/Career Advice

Should Engineering Managers Be Technical

- Charity Majors tl;dr: "If you want to coach a team, you gotta know the game." Charity wouldn't recommend becoming an EM without 5-7 years engineering experience. You don't have to be the best engineer to be a great manager. The key is to have both social and technical skills.

featured in #225


Why Is It So Hard To See Code From 5 Minutes Ago?

- Austin Henley tl;dr: "Java developers backtracked every 6 minutes, meaning they reverted their code to a previous state." Austin has developed a few years ago as an Atom plugin, letting you swipe through your code history on a timeline.

featured in #225


Tools For Effective Delegation In Engineering Management

- Jason Wong tl;dr: (1) Know what to delegate (2) Identify desired outcomes and restraints and give full business context (3) Remove yourself from the project, but find the right cadence for updates and label your feelings when asked for feedback.

featured in #224


How Hard Should I Push Myself?

- Dan Shipper tl;dr: Stress is a biological reaction to danger. As humans, we're able to induce it at other times, which can be harmful. Ways to combat stress are to increase your sense of control and predictability of a situation, create outlets for frustration e.g. exercise and increase social support.

featured in #224


The Cult of Best Practice

- Dominik Krejcik tl;dr: "Many best practices in programming don’t meet the definition. They spread, not based on merit or evidence, but thanks to authority bias and social utility. As they spread, they lose nuance. As they lose nuance, they become easier to evangelise. Combined with lack of experience, they can lead to cult-like behaviour."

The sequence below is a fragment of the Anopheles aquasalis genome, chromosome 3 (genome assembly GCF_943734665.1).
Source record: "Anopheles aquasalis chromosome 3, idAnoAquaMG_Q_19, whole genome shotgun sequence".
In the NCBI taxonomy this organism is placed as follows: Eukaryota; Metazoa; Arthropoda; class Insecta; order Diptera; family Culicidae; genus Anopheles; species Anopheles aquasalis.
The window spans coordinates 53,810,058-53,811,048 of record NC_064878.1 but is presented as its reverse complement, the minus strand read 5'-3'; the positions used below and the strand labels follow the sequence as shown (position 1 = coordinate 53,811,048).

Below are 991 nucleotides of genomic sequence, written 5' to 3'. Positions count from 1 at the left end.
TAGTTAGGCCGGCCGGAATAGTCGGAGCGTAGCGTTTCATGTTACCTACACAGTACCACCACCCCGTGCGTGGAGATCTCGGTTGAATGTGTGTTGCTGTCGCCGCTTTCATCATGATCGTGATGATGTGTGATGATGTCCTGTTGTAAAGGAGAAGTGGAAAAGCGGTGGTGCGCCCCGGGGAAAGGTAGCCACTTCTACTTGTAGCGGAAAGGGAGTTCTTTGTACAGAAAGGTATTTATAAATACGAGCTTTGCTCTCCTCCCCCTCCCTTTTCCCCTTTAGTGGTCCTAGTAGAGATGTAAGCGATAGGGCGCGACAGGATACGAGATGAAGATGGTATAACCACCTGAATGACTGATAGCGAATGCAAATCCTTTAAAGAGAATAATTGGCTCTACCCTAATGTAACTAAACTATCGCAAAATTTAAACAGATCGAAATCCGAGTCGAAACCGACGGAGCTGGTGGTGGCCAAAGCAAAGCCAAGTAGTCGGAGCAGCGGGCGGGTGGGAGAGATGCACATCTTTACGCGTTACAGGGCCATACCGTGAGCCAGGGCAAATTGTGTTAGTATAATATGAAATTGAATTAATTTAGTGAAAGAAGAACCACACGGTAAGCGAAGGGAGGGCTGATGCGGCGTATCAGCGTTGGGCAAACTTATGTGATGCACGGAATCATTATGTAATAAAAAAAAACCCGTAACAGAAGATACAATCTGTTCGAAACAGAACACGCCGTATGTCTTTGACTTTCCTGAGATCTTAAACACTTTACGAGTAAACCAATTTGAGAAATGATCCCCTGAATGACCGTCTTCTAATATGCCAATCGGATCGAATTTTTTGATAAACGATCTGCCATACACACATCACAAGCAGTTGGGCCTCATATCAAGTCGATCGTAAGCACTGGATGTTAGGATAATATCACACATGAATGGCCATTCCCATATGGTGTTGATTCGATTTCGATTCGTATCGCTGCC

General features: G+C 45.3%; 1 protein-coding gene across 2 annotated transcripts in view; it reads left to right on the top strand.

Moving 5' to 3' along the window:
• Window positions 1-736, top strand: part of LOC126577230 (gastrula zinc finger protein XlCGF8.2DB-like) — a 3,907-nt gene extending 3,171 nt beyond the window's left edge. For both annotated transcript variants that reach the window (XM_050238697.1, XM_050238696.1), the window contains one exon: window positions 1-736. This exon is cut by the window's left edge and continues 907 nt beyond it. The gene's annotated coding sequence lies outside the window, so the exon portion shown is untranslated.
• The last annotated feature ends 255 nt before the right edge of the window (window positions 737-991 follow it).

featured in #223


Do Less And Do It Better

- DJ Adams tl;dr: As a developer advocate, there’s always something new to learn or adopt. The price of which is limited comprehension. DJ compares this to seeds planted loosely in the ground that don't grow properly, as opposed to mastery where seeds are deeper and more rooted.

featured in #223


My Third Year As A Solo Developer

- Michael Lynch tl;dr: Michael quit his job at Google to go solo three years ago, focussing on his own projects. This is his annual report of what he's learned - (1) Product/market fit is magic. (2) You can build a successful business without being available 24/7. (3) Success is more stressful than failure.

featured in #223


How To Become A Better Developer By Asking Questions

- Steve Gordan tl;dr: Don’t fear asking questions." Seeking knowledge is a good thing - it leads to growth. There are no stupid questions but badly formed ones. Ensure the question is concise, you provide context, the person knows exactly what you're asking, and communicate you've done research beforehand.

featured in #222


What I’ve Learned in 45 Years in the Software Industry

tl;dr: Joel Goldberg retired from BTI360 and outlines what he's learnt: (1) Beware of the curse of knowledge (2) Focus on the fundamentals (3) Simplicity (4) Seek first to understand (5) Beware of lock-in (6) Be honest and acknowledge when you don’t fit the role.

featured in #221


Fostering A Culture That Values Stability And Reliability

- Drew DeVault tl;dr: "Software projects can, and often should, draw a finish line. Or, if not a finish line, a curve for gradually backing off on feature introduction, raising the threshold of importance by which a new feature is considered." This creates stability.

featured in #220